“They feel the same emotions as you, including fear and anger. Yet they do not hold grudges or seek vengeance. Even after learning of your slaughter of thousands of them, they will still hold a sailor afloat and draw rescuers to them.”

“What of us? What happens to me, all the other humans?”

“There is not an asteroid with your name on it, if that is what you mean. We are taking them to save them from humanity. It will end the on-going slaughter and, if humanity destroys the planet, they will survive.”

She floated over to me and put her arms around me. The three dolphins in the pool began circling us, bringing that gentle calm again.
At first, the fishermen thought it was a mass migration or a local extinction. After several months without a single sighting, we knew the dolphins were really gone.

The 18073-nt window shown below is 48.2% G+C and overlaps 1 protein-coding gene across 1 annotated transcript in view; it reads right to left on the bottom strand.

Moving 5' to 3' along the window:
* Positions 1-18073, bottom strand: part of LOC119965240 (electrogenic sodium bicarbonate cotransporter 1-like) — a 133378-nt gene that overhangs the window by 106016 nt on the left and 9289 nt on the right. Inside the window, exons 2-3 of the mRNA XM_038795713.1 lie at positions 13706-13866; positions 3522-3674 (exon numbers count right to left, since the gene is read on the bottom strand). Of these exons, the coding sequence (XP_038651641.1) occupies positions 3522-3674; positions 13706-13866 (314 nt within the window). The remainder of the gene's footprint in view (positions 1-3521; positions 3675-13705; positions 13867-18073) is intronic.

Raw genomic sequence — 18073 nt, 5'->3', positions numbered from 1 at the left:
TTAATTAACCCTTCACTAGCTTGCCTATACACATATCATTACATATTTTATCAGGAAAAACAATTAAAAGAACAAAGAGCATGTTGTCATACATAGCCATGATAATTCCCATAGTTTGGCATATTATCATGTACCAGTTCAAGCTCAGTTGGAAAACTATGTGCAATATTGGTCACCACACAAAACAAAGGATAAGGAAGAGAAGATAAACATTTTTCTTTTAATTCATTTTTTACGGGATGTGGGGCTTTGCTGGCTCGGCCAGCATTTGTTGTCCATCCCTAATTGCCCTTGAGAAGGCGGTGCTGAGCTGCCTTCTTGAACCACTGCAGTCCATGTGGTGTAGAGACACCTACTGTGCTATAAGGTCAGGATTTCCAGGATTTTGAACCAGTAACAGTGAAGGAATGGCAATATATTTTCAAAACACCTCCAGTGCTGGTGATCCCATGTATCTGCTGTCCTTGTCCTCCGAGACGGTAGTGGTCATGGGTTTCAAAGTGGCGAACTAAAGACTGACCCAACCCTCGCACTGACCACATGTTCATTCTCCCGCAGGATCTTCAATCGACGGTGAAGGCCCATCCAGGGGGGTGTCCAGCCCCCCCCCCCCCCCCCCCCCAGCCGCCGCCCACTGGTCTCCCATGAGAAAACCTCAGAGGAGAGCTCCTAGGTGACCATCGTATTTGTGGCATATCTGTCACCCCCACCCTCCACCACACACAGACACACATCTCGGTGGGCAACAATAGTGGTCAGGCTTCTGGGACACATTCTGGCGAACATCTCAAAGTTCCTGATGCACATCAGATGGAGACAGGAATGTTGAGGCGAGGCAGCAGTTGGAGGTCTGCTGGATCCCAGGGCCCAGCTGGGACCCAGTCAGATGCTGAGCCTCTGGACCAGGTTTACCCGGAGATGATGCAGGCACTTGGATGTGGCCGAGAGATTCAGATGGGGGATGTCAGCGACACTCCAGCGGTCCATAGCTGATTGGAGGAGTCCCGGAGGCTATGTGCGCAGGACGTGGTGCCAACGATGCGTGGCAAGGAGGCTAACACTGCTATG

As for me, I’m working on the SETI project now. A brilliant scientist joined the team. She and I get along like old friends, but I have trouble keeping up with her at times.

message 11: by Jot (new)

Jot Russell | 1093 comments Mod
Time is up. Please cast your vote.

message 12: by Jot (new)

Jot Russell | 1093 comments Mod
First round votes:
C. Lloyd Preville => Carrie
Justin Sewall => Greg, Chris, Tom
Marianne G Petrino => Paula, Chris, Greg
Tom Olbert => Jot, Justin, Paula, Chris
Paula Friedman => **Tom, Chris
Chris Nance => **Tom, Marianne, C
Jot Russell => Marianne
Carrie Zylka => Justin, Paula, Marianne, Tom, Jot
Greg Krumrey => Chris

Whose Line is it, Anyway? by Tom Olbert